Graphene electronic-tattoo monitors blood pressure over time

Scientists have developed a new electronic “tattoo” that can monitor a patient’s blood pressure continuously. The e-tattoo is made of graphene and can be worn for long periods without getting in the way, allowing for better health data.

Having the cuff tightened around your arm in the doctor’s office is the standard method of measuring blood pressure, but it’s not the most reliable way. It’s only a single data point that doesn’t necessarily capture the whole picture, and it can be influenced by a person’s mood at the time.

Continuous monitoring is needed to really understand how the body is functioning, but that’s hard to do outside of the clinic. Smartwatches and fitness trackers may seem like the answer, but they aren’t reliable enough to handle the job just yet – they tend to move around, and are too simple.

So for the new study, researchers at Texas A&M and the University of Texas at Austin developed a less invasive device that can measure blood pressure over time. The device is what’s called an e-tattoo, made up of a graphene sensor encased in a sticky material that’s apparently comfortable enough to wear for long periods of time, and doesn’t move around. Other e-tattoos have been designed to monitor cardiac patients’ hearts, vital signs during exercise, or muscles of neurodegenerative patients.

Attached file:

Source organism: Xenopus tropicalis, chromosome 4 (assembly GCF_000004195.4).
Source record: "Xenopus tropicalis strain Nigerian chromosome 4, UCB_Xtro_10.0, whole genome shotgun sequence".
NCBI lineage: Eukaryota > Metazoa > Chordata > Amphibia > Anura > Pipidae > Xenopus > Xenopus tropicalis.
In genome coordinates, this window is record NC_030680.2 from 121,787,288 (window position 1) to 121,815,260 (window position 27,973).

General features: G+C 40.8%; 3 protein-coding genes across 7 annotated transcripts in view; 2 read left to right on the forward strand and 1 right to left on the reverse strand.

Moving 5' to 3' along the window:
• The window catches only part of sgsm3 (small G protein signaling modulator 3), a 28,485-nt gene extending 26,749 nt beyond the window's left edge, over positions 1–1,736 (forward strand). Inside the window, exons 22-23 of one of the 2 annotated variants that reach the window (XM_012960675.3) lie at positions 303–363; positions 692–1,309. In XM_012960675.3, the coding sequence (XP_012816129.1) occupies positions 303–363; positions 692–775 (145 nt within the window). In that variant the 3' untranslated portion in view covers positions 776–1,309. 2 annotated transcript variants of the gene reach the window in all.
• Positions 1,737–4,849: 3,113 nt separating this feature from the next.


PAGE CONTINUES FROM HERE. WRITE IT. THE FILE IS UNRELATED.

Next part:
The new device makes its blood pressure measurements using a new method, so the team had to develop machine learning models to analyze the readings. It works by firing an electrical current into the skin and measuring how the body reacts – a value called bioimpedance, which has an indirect correlation with blood pressure that the new models can calculate.

In tests, the e-tattoo was able to accurately monitor blood pressure in arteries for more than 300 minutes. Ultimately, the team hopes to develop the tech into e-tattoos that can be worn by patients long-term to measure their blood pressure in a range of situations, including sleeping, exercise, and during stress. That data is important to help diagnose or monitor health conditions.

The research was published in the journal Nature Nanotechnology.

Source: University of Texas at Austin

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